HANNITY: Steve, is it possible to sit in the pews for 20 years and not know where Reverend Wright is coming from?

MANSFIELD: I don't think so. I don't think so.

HANNITY: So he probably lied to us?

MANSFIELD: No, I don't think he lied to us. I think that there's a mixture...

HANNITY: OK. He said, "That's not the man I knew."

MANSFIELD: Well, I don't know about you, Sean, but I've sat in churches and listened to pastors and sometimes been surprised by the things that...

HANNITY: Chickens coming home to roost, G-D America. Have you ever sat in a church that said that?

MANSFIELD: I've never sat in a church like that. But let me say this.

HANNITY: He didn't condemn him, even after he said that.

MANSFIELD: Well, no, he — he did, actually.

HANNITY: No, not really.

MANSFIELD: He said — he said this is now a different generation; this is not where I am.

Now, you know, again, I'm pro-life conservative. I'm not necessarily an Obama supporter. But I'm willing to say that Reverend Wright is a mixture. He's a man who believes in liberating the oppressed, and he would mean that both spiritually and politically.

At the same time, he believes in a black liberation theology that is very much oriented toward the teaching of James Cone...

HANNITY: The black family, the black community.

MANSFIELD: I've seen you debate that with him before. So I think it's important for us to realize that, you know, Trinity United Church of Christ is not just a Marxist recruitment center. It's a good, solid church with an overlay of this black liberation theology.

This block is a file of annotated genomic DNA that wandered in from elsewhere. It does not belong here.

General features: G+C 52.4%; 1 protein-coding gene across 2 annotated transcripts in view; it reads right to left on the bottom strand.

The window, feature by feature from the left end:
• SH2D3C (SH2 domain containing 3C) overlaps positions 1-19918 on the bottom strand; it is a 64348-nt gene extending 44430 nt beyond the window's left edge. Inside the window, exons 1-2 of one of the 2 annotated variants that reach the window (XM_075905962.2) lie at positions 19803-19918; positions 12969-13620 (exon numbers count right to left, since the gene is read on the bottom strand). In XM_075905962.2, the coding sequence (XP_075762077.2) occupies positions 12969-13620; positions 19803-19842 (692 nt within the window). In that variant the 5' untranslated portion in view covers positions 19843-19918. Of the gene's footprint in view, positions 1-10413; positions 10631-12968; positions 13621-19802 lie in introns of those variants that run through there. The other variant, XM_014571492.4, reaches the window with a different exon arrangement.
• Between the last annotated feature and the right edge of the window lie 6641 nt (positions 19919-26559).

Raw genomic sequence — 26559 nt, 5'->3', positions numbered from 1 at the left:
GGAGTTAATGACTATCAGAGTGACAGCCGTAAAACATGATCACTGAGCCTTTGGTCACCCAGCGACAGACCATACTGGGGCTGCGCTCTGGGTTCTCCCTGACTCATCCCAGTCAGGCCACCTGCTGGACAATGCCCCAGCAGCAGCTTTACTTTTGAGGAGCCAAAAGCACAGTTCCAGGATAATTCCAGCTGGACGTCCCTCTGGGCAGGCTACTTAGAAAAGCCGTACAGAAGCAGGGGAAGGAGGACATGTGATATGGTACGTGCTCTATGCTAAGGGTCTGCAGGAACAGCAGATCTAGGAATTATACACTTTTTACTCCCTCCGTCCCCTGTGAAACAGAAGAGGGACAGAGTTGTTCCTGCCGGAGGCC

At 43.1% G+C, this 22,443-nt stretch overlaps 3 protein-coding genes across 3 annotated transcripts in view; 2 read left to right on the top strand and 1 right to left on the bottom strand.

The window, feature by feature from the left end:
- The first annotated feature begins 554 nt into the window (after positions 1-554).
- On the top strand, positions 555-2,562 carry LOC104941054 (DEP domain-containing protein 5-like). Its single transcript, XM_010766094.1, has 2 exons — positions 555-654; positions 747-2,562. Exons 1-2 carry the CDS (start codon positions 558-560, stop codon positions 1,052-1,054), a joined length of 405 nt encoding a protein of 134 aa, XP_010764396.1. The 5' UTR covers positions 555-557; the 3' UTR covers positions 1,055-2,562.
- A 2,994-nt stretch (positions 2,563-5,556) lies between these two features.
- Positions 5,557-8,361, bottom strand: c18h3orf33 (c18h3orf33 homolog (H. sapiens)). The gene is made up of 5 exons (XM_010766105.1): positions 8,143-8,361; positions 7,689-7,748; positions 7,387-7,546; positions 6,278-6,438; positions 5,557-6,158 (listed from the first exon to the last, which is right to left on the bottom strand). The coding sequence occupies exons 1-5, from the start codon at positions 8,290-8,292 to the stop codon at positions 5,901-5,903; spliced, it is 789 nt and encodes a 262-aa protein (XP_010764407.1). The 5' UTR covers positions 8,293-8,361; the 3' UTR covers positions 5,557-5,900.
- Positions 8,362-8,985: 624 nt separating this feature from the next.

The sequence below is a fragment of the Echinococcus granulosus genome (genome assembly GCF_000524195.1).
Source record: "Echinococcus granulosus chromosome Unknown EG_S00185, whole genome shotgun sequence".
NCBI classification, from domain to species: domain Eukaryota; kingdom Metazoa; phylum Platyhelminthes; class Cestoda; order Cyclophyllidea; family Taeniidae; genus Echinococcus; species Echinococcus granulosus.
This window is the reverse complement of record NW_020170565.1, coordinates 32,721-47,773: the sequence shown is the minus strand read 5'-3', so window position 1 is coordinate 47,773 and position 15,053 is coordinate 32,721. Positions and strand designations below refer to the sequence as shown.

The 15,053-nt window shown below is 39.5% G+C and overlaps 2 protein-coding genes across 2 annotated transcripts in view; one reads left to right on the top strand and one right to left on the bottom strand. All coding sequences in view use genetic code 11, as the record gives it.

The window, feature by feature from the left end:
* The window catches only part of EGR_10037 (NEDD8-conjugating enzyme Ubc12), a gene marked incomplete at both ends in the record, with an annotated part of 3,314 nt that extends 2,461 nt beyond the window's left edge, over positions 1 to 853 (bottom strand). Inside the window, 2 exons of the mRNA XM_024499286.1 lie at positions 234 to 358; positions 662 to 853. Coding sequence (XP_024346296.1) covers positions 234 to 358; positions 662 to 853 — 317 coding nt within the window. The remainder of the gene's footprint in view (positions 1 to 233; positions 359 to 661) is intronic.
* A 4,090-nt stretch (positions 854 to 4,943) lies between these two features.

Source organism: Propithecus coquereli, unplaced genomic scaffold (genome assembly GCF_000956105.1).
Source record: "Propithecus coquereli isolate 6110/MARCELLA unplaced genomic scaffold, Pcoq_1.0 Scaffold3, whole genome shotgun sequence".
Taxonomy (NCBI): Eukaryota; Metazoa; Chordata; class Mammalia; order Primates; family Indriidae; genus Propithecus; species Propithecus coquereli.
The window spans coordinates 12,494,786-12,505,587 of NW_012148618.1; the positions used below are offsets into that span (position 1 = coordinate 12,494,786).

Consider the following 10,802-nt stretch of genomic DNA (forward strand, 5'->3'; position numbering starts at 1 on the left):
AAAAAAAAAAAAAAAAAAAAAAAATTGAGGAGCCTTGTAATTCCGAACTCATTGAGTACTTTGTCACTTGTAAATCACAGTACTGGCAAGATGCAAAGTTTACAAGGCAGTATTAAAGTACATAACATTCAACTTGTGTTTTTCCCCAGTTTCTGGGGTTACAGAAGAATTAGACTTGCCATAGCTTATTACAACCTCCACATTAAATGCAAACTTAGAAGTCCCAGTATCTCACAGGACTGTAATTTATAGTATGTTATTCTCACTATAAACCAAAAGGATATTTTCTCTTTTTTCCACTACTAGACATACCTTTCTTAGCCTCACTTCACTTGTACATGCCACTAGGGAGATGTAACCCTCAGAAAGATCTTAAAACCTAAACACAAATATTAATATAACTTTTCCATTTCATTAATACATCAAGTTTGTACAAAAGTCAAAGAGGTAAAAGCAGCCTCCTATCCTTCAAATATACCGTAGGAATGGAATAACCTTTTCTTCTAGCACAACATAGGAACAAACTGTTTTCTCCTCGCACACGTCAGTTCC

HANNITY: What about — what about the Hamas material that was in their book? What about Louis Farrakhan on the cover of their magazine?

MANSFIELD: Yes.

HANNITY: It seems to me you're glassing over and you're making excuses...

MANSFIELD: No.

HANNITY: ... for a church where a pastor is extremely bigoted, has a strong anti-American sentiment with, frankly, racist overtones.

MANSFIELD: Well, when you understand black liberation theology, you understand that what it says is that Jesus came to set the oppressed free, and, therefore, that should be the work of the church. Reverend Wright takes that in a political as well as spiritual sense, so he's going to be pro-Palestinian. He's going to be pro-women who are in need of an abortion.

HANNITY: Pro-Palestinian. But to put a Hamas, a terrorist group.

MANSFIELD: Yes.

HANNITY: Louis Farrakhan is one of the biggest racists and anti- Semites. Would you go to any church that would put his face on the cover?

MANSFIELD: No. No.

HANNITY: But Barack Obama's face was on the same cover with him.

MANSFIELD: Yes.

HANNITY: He stayed in the church. You know what's bothering me her? This is the fringe of the — of the black liberation theology movement. And he stuck there 20 years. Then he claimed to have no knowledge that any of this happened. I don't buy it. I think it's an outright lie.

MANSFIELD: And I think it's valid for us to ask those questions. What I'm saying, having gone to Trinity and having studied it, is that it's not all this radicalism that's been presented. It's not all...

HANNITY: There's a lot of it.

MANSFIELD: ... of the aspects of Jeremiah.

HANNITY: There's a lot of it. There's a lot of it, isn't there?

MANSFIELD: There is a good deal of it, absolutely.

HANNITY: And so he would — he would have known that in 20 years?

MANSFIELD: He would have, but he — I will have to give him credit. He actually has distanced himself from a great deal of it. I know it's disturbing, Sean. I'm just saying.

HANNITY: It's not disturbing. I don't believe it. I think he knew full well, and I think he was in full agreement. That's my thinking.

MANSFIELD: We disagree on that. And I understand where you're coming from.

HANNITY: All right. Reverend, thanks for being with us. We appreciate it.